A Manhattan federal judge dismissed a lawsuit against Unilever on Tuesday that claimed the company misled US investors by not immediately disclosing a decision by its Ben & Jerry’s unit to stop selling ice cream in Israeli-occupied Palestinian territories.
A Michigan pension fund sued in June 2022, seeking damages for a drop in Unilever shares after Ben & Jerry’s announced in July 2021 it would stop sales in the Israeli-occupied West Bank and parts of East Jerusalem.
US District Judge Lorna Schofield ruled on Tuesday that Unilever was not required to disclose the boycott when Ben & Jerry’s board decided on it in 2020 because Unilever had ultimate control over whether to implement it.
While Ben & Jerry’s board oversees its social mission, Unilever retained authority over financial and operational decisions when it bought the ice cream company in 2000.
Schofield said the delay in announcing the board’s resolution was likely “to determine what, if anything, to do about it.”
An attorney representing the pension fund for fire and police in the Michigan community of St. Clair Shores and a Unilever spokesperson did not immediately respond to requests for comment.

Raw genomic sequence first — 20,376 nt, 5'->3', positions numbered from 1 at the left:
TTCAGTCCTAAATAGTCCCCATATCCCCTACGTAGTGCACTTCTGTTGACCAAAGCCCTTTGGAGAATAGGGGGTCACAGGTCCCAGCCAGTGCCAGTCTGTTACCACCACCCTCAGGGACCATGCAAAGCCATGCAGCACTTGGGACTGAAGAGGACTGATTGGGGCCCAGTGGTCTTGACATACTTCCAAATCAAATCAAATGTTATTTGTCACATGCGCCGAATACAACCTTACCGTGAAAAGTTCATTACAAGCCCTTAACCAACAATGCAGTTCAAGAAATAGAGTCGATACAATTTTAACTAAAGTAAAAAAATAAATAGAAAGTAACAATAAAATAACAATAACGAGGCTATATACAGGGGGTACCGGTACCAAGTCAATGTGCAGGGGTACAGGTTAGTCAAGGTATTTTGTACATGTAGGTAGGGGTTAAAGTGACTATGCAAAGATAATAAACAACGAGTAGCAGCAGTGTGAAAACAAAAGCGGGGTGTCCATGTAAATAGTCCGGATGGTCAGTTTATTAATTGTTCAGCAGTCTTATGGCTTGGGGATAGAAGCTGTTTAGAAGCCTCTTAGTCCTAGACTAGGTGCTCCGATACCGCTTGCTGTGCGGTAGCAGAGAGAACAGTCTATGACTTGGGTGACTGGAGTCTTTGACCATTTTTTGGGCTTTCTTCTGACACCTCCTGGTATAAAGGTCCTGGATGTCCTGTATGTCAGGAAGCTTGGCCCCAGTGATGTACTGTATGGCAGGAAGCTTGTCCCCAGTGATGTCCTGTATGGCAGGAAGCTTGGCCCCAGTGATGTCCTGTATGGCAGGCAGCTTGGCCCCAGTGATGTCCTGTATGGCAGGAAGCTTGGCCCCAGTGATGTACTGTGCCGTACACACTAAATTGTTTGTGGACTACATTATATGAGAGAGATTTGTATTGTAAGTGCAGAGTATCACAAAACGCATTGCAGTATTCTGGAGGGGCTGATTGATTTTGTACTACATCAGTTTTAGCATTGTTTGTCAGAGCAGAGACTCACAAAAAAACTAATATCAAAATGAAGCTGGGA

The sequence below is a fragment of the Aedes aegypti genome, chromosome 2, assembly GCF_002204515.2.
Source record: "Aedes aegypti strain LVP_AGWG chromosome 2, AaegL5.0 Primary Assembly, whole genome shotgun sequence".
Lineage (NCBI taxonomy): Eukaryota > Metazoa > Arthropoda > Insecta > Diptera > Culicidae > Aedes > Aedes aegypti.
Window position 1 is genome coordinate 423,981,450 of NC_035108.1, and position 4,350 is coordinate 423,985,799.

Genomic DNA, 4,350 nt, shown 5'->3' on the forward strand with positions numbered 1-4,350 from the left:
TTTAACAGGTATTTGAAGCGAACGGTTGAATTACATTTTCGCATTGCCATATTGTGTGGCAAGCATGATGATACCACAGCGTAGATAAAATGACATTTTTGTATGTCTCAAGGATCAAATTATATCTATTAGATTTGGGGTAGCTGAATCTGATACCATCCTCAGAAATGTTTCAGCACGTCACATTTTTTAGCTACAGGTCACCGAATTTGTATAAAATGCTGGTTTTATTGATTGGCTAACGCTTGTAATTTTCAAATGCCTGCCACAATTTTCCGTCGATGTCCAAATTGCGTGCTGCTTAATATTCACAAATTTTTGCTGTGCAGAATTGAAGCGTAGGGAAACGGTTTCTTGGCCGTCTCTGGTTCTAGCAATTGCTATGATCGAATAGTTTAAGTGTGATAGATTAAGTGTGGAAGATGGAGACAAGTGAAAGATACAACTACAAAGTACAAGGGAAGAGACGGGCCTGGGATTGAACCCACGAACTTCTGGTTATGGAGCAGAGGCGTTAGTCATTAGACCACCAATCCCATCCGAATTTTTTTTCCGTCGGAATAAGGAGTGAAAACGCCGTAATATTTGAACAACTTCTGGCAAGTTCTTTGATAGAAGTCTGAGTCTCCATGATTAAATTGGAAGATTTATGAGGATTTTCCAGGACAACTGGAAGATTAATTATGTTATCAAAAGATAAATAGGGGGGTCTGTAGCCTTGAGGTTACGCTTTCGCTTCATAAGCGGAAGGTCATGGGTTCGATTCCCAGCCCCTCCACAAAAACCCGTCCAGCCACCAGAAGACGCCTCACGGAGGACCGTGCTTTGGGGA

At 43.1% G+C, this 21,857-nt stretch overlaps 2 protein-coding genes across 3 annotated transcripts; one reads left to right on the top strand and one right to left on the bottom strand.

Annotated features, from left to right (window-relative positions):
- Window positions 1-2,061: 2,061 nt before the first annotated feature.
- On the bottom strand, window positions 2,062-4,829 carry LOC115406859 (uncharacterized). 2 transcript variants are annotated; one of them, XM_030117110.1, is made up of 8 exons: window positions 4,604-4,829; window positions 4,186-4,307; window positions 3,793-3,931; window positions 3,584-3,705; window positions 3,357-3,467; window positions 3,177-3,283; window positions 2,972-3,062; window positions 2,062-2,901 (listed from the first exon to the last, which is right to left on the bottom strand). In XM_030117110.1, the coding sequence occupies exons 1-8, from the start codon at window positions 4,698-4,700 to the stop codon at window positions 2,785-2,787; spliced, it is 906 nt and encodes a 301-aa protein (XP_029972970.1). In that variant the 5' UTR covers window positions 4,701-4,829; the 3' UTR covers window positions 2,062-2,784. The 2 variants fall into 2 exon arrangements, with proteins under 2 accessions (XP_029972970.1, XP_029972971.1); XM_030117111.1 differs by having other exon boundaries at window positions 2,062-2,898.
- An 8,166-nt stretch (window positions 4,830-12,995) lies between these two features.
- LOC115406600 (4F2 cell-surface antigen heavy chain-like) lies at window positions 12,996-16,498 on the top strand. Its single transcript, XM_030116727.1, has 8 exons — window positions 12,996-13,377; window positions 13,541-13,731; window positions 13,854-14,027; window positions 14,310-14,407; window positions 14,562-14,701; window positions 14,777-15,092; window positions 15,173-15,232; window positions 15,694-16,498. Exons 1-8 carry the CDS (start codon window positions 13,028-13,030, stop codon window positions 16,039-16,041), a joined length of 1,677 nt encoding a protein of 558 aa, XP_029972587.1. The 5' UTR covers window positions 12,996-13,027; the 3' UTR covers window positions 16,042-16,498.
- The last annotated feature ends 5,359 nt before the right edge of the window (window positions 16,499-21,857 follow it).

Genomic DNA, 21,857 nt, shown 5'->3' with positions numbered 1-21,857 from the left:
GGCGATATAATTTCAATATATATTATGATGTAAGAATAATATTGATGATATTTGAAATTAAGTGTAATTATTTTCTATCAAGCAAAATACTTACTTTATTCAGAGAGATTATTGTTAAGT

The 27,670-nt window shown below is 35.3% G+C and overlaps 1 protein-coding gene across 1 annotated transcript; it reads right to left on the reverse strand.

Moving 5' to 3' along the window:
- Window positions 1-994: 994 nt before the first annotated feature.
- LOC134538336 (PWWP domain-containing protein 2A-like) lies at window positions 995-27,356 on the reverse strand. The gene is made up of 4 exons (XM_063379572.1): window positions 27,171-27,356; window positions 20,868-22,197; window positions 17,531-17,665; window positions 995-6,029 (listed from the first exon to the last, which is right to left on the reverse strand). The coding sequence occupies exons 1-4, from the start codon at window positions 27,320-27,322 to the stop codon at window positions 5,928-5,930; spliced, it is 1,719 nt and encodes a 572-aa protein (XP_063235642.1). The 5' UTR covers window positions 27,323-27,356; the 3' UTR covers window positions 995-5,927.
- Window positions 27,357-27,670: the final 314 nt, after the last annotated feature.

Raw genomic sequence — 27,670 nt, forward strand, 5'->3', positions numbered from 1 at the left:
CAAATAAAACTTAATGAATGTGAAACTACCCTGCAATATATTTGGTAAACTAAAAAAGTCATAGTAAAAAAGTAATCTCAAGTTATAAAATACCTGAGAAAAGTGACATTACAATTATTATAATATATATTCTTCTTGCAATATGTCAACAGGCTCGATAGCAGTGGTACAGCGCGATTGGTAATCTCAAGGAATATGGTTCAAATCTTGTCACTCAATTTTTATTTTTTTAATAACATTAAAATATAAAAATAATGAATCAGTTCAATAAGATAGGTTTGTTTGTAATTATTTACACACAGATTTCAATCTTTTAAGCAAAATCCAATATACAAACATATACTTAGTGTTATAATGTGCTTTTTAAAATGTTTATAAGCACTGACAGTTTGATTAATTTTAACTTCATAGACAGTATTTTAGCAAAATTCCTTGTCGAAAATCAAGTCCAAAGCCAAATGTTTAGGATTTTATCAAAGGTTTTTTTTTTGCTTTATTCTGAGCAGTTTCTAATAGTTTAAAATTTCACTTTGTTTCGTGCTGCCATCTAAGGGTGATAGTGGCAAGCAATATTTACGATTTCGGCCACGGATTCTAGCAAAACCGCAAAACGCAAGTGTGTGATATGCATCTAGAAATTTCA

The pension fund had sought damages for those who held Unilever American depositary receipts in July 2021, when they fell after several US states reviewed their relationships with the British consumer goods company and some Jewish groups accused Ben & Jerry’s of antisemitism.
Founded in 1978, Ben & Jerry’s has long positioned itself as socially conscious. It said in July 2021 that selling ice cream in the occupied Palestinian territories was “inconsistent with our values.”
Most countries consider Israeli settlements in those territories illegal, which Israel disputes. In 2022, Unilever sold its interest in Ben & Jerry’s operations in Israel.
The Vermont-based ice cream maker sued to block the sale. The companies settled the dispute in December.